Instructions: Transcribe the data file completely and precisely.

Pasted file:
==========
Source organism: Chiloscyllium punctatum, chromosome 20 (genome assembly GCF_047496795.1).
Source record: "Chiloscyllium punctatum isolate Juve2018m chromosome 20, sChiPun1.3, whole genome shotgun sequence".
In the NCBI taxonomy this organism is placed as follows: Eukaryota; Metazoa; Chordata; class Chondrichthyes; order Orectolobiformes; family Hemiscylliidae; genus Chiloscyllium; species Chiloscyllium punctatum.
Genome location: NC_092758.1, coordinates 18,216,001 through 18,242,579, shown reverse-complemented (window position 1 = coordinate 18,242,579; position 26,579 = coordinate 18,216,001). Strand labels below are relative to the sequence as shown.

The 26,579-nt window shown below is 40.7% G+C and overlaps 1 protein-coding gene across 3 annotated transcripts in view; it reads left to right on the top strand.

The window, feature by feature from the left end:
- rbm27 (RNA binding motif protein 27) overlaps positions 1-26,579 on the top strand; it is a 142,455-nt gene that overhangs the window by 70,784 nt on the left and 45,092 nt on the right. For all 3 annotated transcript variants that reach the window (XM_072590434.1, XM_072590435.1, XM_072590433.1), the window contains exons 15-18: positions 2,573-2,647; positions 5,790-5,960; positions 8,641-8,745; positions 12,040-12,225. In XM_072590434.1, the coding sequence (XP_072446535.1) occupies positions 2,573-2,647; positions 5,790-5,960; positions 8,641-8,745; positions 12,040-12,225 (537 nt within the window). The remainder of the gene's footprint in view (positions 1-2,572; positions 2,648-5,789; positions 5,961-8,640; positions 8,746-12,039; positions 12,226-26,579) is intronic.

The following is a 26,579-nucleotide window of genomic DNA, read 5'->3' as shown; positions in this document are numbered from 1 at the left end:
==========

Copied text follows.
Source organism: Chiloscyllium punctatum, chromosome 20 (genome assembly GCF_047496795.1).
Source record: "Chiloscyllium punctatum isolate Juve2018m chromosome 20, sChiPun1.3, whole genome shotgun sequence".
In the NCBI taxonomy this organism is placed as follows: Eukaryota; Metazoa; Chordata; class Chondrichthyes; order Orectolobiformes; family Hemiscylliidae; genus Chiloscyllium; species Chiloscyllium punctatum.
Genome location: NC_092758.1, coordinates 18,216,001 through 18,242,579, shown reverse-complemented (window position 1 = coordinate 18,242,579; position 26,579 = coordinate 18,216,001). Strand labels below are relative to the sequence as shown.

The 26,579-nt window shown below is 40.7% G+C and overlaps 1 protein-coding gene across 3 annotated transcripts in view; it reads left to right on the top strand.

The window, feature by feature from the left end:
- rbm27 (RNA binding motif protein 27) overlaps positions 1-26,579 on the top strand; it is a 142,455-nt gene that overhangs the window by 70,784 nt on the left and 45,092 nt on the right. For all 3 annotated transcript variants that reach the window (XM_072590434.1, XM_072590435.1, XM_072590433.1), the window contains exons 15-18: positions 2,573-2,647; positions 5,790-5,960; positions 8,641-8,745; positions 12,040-12,225. In XM_072590434.1, the coding sequence (XP_072446535.1) occupies positions 2,573-2,647; positions 5,790-5,960; positions 8,641-8,745; positions 12,040-12,225 (537 nt within the window). The remainder of the gene's footprint in view (positions 1-2,572; positions 2,648-5,789; positions 5,961-8,640; positions 8,746-12,039; positions 12,226-26,579) is intronic.

The following is a 26,579-nucleotide window of genomic DNA, read 5'->3' as shown; positions in this document are numbered from 1 at the left end: